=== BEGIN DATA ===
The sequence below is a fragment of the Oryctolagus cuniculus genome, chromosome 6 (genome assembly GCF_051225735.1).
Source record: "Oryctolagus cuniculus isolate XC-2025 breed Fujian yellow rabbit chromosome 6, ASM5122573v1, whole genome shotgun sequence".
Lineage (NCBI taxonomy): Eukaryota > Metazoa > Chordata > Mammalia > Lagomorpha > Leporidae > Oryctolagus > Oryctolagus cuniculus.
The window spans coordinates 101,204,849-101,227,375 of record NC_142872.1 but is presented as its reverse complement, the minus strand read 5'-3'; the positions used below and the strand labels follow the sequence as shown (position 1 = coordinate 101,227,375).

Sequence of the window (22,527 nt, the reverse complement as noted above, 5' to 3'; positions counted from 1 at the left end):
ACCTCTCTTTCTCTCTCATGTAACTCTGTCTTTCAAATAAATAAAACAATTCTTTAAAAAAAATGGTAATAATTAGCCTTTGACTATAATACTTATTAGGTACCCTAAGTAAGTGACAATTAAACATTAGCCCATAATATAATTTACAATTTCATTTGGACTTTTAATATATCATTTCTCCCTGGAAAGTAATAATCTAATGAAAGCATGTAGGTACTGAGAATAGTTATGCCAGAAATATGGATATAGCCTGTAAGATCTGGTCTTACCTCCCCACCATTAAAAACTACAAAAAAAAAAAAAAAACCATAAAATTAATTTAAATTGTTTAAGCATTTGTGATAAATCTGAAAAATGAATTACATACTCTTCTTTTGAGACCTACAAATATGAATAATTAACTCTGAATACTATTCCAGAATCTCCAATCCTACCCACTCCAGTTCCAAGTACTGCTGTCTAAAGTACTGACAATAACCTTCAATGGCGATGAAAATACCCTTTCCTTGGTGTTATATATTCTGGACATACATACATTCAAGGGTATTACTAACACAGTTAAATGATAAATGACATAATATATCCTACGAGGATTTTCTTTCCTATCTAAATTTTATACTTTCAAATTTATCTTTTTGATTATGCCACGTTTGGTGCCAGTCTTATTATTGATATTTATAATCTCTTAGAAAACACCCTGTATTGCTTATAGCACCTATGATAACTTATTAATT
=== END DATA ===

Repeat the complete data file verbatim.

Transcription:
The sequence below is a fragment of the Oryctolagus cuniculus genome, chromosome 6 (genome assembly GCF_051225735.1).
Source record: "Oryctolagus cuniculus isolate XC-2025 breed Fujian yellow rabbit chromosome 6, ASM5122573v1, whole genome shotgun sequence".
Lineage (NCBI taxonomy): Eukaryota > Metazoa > Chordata > Mammalia > Lagomorpha > Leporidae > Oryctolagus > Oryctolagus cuniculus.
The window spans coordinates 101,204,849-101,227,375 of record NC_142872.1 but is presented as its reverse complement, the minus strand read 5'-3'; the positions used below and the strand labels follow the sequence as shown (position 1 = coordinate 101,227,375).

Sequence of the window (22,527 nt, the reverse complement as noted above, 5' to 3'; positions counted from 1 at the left end):
ACCTCTCTTTCTCTCTCATGTAACTCTGTCTTTCAAATAAATAAAACAATTCTTTAAAAAAAATGGTAATAATTAGCCTTTGACTATAATACTTATTAGGTACCCTAAGTAAGTGACAATTAAACATTAGCCCATAATATAATTTACAATTTCATTTGGACTTTTAATATATCATTTCTCCCTGGAAAGTAATAATCTAATGAAAGCATGTAGGTACTGAGAATAGTTATGCCAGAAATATGGATATAGCCTGTAAGATCTGGTCTTACCTCCCCACCATTAAAAACTACAAAAAAAAAAAAAAAACCATAAAATTAATTTAAATTGTTTAAGCATTTGTGATAAATCTGAAAAATGAATTACATACTCTTCTTTTGAGACCTACAAATATGAATAATTAACTCTGAATACTATTCCAGAATCTCCAATCCTACCCACTCCAGTTCCAAGTACTGCTGTCTAAAGTACTGACAATAACCTTCAATGGCGATGAAAATACCCTTTCCTTGGTGTTATATATTCTGGACATACATACATTCAAGGGTATTACTAACACAGTTAAATGATAAATGACATAATATATCCTACGAGGATTTTCTTTCCTATCTAAATTTTATACTTTCAAATTTATCTTTTTGATTATGCCACGTTTGGTGCCAGTCTTATTATTGATATTTATAATCTCTTAGAAAACACCCTGTATTGCTTATAGCACCTATGATAACTTATTAATT